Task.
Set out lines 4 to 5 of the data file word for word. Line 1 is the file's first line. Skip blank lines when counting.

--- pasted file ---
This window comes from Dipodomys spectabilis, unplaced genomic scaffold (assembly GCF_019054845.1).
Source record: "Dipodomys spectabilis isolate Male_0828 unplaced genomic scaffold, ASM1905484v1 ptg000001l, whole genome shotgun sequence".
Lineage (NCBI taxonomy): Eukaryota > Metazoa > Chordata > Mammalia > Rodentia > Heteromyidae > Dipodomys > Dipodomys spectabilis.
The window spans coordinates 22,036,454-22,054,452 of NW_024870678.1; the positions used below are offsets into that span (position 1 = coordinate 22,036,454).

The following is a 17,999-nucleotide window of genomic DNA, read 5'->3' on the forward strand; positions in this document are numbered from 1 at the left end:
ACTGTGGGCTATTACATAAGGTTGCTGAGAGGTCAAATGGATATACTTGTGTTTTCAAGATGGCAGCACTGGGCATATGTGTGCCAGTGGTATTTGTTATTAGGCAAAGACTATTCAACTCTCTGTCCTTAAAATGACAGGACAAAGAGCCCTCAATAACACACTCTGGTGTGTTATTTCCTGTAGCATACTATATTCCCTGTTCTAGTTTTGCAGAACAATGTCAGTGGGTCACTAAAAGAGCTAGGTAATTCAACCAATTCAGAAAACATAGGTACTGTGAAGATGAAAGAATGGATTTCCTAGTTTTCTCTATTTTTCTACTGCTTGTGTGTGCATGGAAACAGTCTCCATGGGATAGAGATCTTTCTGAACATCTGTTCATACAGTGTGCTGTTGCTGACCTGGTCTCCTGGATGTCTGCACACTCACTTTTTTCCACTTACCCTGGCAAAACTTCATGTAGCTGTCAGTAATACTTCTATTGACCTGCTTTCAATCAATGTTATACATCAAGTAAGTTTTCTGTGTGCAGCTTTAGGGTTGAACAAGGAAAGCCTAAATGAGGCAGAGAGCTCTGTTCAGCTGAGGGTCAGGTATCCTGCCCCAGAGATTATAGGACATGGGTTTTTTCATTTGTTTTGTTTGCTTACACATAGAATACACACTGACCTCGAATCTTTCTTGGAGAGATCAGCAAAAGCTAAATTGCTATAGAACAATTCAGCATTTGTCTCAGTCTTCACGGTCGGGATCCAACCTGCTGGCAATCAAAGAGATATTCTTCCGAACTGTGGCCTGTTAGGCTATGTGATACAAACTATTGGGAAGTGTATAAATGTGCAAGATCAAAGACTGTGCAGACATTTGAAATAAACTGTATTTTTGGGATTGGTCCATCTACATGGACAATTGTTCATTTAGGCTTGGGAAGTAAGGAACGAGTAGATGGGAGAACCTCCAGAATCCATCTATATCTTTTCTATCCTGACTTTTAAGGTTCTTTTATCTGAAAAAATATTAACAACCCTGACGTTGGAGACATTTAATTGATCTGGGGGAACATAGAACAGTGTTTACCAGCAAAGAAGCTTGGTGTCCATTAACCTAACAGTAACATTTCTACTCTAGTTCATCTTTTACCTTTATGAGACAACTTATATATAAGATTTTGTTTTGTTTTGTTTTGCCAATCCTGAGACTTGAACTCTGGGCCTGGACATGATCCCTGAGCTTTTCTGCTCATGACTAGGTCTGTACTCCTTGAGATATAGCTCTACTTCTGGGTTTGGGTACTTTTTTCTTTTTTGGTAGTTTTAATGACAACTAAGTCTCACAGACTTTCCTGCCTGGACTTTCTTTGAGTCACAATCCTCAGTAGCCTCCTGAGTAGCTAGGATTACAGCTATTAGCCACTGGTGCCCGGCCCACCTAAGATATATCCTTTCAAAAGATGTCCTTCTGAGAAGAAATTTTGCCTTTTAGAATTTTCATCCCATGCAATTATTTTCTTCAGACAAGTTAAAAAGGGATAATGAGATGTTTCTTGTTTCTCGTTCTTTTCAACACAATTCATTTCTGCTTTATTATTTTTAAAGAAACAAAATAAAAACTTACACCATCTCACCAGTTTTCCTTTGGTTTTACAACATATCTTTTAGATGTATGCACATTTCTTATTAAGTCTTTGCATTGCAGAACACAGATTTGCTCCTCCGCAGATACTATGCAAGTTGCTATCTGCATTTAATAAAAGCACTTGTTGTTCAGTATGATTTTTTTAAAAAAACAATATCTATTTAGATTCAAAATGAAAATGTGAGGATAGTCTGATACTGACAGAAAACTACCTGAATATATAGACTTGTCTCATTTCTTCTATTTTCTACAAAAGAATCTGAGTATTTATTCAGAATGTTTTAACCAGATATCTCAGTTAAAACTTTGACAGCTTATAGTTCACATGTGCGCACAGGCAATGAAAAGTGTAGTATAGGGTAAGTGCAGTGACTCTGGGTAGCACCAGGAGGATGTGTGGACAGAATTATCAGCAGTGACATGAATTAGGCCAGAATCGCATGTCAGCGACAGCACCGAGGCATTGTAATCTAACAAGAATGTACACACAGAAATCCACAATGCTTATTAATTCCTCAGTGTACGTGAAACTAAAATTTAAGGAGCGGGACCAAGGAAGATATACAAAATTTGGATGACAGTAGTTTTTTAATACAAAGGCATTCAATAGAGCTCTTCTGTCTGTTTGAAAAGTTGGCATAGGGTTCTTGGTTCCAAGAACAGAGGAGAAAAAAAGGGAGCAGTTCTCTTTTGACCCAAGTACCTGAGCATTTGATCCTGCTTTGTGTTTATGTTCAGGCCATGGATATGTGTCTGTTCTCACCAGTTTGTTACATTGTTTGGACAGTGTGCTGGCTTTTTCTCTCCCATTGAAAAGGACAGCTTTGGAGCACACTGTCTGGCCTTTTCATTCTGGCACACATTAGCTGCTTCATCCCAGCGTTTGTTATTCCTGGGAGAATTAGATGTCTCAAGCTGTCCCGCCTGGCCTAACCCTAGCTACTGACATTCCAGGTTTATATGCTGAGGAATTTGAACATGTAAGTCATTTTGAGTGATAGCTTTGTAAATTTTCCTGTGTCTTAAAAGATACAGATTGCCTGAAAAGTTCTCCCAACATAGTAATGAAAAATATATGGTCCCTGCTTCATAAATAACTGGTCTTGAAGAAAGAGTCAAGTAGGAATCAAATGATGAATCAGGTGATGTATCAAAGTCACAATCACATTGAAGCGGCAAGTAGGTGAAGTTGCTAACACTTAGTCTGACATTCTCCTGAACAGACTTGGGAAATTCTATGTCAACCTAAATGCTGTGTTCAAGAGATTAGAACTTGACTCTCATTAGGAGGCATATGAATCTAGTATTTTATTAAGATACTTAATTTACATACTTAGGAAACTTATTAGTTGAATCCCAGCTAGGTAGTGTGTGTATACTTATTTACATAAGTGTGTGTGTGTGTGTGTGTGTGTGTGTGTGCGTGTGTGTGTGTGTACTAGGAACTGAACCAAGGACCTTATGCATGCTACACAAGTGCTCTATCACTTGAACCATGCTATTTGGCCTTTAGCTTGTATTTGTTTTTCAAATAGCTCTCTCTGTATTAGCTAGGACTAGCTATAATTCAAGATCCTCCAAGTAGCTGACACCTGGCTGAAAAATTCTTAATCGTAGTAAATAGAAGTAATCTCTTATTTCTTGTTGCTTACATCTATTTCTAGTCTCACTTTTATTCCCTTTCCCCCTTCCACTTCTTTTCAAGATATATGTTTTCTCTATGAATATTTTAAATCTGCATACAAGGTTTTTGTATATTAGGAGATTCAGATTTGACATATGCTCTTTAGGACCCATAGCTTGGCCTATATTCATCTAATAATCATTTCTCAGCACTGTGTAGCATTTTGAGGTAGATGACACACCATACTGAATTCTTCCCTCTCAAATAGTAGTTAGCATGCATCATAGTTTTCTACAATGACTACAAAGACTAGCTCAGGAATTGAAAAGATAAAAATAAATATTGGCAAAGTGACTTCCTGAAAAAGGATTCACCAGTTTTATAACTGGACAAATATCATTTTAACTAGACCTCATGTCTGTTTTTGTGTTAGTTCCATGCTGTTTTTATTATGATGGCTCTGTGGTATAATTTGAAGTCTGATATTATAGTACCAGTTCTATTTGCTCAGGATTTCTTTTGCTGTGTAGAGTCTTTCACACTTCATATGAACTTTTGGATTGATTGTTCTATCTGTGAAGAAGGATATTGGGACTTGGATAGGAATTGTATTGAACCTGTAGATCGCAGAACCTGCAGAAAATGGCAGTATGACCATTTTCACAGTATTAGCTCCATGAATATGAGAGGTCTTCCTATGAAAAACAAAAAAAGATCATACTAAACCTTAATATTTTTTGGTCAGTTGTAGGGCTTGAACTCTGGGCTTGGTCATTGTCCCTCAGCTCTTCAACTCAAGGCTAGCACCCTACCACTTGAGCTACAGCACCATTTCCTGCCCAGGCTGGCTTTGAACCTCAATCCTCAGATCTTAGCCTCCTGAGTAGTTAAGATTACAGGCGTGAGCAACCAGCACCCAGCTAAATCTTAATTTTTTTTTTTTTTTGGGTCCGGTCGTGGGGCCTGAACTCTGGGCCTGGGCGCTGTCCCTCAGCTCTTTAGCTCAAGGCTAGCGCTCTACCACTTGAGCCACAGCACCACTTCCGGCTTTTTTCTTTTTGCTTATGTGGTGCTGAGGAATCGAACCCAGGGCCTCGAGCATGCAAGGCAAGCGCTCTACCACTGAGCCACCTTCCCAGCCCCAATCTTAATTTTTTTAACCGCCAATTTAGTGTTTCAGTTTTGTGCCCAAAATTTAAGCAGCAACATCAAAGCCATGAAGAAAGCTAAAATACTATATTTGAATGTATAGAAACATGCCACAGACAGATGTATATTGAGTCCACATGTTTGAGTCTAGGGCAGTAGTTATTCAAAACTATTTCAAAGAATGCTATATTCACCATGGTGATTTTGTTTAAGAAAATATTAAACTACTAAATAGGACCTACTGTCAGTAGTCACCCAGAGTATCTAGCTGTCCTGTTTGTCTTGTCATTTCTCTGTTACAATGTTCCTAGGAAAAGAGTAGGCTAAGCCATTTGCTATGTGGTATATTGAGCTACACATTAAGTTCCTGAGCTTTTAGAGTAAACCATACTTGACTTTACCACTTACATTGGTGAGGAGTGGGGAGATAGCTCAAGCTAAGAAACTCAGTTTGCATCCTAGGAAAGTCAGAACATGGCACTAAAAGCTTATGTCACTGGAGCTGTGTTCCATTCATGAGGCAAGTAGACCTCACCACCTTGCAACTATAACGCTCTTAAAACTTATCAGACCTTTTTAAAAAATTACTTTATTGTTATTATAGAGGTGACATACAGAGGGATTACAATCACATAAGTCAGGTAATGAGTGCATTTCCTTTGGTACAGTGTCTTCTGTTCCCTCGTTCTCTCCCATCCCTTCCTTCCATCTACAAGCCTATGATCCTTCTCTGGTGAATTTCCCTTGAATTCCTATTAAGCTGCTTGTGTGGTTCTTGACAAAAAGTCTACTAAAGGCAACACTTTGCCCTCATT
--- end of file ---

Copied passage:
The window spans coordinates 22,036,454-22,054,452 of NW_024870678.1; the positions used below are offsets into that span (position 1 = coordinate 22,036,454).

The following is a 17,999-nucleotide window of genomic DNA, read 5'->3' on the forward strand; positions in this document are numbered from 1 at the left end: